The early 19th century saw more steps in the direction of the fountain pen as it is known today, and with some strangely familiar names involved.  Some of the variations get very close to the full modern concept, but the question of getting ink out and air in without sudden eruptions remained elusive; most erred on the side of vacuum, with some mechanism to force ink out when the writing went dry.  Not only the components of pens but also what went into them was refined– some early efforts at feeds failed because the chunkier inks available at the start of the century blocked up the channels, but by the 1860s the particulate content was sufficiently fine to allow things like the stylographic pen to develop.  Had writing styles been more like today’s, the stylograph probably would have gotten the “Good Enough” stamp of approval from the writing public, but since most smart-looking hands relied on some flex in the pen’s point a workable fountain pen was still pursued.

The money is in Fig. 2 (click for big version)

The great change is thus seen to date from Lewis Edson Waterman’s invention of a feed which actually regulated the exchange of air and ink as each moved respectively into and out of the pen’s reservoir.  This momentous event occurred in 1883, and we may conveniently start the clock on the eon of fountain pens in that year, the dawning of the Age of Rubber.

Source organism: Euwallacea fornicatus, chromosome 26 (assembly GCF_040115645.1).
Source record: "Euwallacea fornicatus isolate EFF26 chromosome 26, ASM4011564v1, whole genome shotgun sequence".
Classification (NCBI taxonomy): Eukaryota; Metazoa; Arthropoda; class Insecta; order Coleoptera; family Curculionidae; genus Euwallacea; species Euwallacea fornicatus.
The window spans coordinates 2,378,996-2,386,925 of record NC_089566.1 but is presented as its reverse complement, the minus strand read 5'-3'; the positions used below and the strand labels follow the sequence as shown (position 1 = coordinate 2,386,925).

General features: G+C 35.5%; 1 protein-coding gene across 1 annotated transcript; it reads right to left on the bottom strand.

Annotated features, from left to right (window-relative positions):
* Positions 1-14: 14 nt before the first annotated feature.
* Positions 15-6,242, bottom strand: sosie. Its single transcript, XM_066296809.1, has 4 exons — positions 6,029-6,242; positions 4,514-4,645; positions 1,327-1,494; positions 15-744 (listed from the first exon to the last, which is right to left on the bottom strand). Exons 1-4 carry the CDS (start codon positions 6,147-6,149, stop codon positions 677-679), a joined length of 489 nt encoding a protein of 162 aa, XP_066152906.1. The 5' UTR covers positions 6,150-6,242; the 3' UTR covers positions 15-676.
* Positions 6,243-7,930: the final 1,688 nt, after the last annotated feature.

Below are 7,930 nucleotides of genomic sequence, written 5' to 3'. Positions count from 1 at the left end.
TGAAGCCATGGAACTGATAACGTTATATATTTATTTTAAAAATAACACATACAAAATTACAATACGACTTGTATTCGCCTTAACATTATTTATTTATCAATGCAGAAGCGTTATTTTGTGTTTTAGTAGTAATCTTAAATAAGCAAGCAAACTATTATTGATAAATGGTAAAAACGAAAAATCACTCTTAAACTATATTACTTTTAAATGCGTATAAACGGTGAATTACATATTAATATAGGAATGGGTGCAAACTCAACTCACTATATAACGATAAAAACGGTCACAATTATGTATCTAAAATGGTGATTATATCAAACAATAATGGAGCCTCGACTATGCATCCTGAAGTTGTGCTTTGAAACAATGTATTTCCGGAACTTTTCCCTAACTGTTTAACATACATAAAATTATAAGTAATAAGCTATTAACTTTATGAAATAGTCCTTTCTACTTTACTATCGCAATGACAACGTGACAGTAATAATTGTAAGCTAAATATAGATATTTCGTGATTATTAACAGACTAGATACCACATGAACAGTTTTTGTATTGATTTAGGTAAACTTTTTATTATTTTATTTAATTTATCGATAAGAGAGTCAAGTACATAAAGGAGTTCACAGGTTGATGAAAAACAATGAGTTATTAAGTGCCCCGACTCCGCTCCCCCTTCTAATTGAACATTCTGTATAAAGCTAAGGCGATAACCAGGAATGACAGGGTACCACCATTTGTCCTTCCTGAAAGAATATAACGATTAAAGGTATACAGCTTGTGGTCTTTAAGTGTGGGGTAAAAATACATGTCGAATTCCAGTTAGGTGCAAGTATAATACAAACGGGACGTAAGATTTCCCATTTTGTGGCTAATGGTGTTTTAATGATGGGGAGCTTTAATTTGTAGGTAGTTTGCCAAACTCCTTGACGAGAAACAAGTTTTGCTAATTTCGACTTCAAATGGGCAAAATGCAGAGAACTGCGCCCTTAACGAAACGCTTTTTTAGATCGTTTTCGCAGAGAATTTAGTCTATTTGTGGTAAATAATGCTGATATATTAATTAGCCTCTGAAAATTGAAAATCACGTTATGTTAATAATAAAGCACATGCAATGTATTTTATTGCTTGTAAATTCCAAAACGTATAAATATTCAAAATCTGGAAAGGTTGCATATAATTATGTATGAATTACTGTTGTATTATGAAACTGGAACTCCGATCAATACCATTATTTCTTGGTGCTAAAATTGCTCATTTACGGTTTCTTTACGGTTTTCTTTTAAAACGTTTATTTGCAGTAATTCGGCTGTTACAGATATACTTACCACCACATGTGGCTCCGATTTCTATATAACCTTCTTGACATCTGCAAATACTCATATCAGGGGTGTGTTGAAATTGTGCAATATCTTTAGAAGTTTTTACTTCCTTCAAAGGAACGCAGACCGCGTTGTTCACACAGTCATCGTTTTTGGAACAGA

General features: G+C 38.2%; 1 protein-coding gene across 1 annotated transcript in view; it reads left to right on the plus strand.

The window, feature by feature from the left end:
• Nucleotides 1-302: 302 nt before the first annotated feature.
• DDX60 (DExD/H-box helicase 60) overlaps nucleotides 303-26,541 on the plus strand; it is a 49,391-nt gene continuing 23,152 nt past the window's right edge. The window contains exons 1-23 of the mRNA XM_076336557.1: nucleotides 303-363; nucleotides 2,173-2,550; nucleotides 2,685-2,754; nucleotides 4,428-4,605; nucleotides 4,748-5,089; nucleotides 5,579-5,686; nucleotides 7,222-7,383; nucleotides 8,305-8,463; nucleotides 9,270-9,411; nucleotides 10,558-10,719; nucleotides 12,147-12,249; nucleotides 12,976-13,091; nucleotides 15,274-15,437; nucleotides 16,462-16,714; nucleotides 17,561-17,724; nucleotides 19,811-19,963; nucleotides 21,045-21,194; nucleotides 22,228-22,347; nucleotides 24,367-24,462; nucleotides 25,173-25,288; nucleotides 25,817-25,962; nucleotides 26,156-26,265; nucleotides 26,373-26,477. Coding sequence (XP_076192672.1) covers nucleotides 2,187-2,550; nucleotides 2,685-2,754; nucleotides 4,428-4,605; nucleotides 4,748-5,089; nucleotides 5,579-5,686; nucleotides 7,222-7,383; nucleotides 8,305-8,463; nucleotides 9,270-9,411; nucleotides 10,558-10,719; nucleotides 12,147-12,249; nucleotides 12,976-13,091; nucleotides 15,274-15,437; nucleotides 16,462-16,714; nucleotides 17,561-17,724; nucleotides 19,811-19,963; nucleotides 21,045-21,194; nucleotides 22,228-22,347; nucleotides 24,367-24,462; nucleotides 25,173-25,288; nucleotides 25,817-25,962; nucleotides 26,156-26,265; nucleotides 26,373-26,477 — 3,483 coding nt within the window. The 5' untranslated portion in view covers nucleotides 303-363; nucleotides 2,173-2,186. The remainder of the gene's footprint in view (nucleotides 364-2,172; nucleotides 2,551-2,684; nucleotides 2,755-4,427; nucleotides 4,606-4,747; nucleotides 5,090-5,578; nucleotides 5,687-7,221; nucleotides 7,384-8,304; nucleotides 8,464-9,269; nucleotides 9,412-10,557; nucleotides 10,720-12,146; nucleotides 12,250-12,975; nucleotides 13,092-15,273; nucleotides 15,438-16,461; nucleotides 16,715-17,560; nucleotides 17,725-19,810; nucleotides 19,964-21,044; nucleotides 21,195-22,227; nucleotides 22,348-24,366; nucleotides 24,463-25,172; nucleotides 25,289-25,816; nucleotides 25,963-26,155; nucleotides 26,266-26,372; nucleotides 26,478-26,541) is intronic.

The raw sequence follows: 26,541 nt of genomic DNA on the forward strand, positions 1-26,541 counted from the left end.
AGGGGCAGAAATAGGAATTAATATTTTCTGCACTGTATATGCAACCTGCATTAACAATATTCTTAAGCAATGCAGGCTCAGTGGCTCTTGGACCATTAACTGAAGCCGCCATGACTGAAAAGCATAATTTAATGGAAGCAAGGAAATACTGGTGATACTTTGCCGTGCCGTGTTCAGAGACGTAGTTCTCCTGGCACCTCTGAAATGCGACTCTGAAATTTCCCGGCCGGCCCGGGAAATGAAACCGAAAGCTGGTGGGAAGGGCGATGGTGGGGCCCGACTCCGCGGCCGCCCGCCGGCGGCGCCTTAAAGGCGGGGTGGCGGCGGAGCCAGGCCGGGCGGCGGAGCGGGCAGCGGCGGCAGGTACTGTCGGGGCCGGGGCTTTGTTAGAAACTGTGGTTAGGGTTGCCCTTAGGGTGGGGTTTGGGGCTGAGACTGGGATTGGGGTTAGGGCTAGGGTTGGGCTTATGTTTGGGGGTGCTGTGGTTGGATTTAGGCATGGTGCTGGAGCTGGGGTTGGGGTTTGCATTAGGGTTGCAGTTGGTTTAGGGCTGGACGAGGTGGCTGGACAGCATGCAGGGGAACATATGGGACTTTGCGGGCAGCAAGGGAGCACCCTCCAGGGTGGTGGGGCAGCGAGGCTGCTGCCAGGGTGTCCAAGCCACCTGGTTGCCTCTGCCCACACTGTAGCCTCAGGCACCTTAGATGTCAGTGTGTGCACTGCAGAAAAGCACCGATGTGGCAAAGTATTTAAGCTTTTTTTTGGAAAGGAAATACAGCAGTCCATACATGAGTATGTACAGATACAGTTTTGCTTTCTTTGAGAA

Dates of some note:

  • 1702 – Earliest surviving example of Bion’s “quill without end”.
  • 1790 – Josef Hardtmuth sets up the pencil-making company which will one day be known as Koh-i-noor.
  • 1819 – Scheffer’s Penographic instrument is patented; uses a flexible reservoir and a button to squeeze ink out.  No relation to Sheaffer.
  • 1822 – First mass production of steel pens by John Mitchell in England
  • 1832 – John Jacob Parker patents a self-filling pen; a piston mechanism also serves to force ink out as required.  No evident relation to the Janesville Parkers.
  • 1828 – Perry & Co. begins producing pen-points (the start of a trail leading eventually to Osmiroid).
  • 1838 – First price list for Carl Hornemann’s Ink and Paint company.
  • 1846 – Richard Cross sets up to make silver casings for pencils.
  • 1855 – What appears to be the first patent for pen specifying a hard rubber body is taken out by Newell Prince.
  • 1858 – Richard Esterbrook sets up the first successful steel pen factory in North America.
  • 1871 – Hornemann sells his company to Günther Wagner.
  • 1875 – Duncan MacKinnon patents the stylographic pen in Canada and the United Kingdom (and in the US in the following year).
  • 1878 – Wagner renames his company “Pelikan“.
  • 1879 – Cross begins production of stylographic pens, under their own patent.
  • 1883 – Lewis Waterman establishes a pen company.

Permanent link to this article: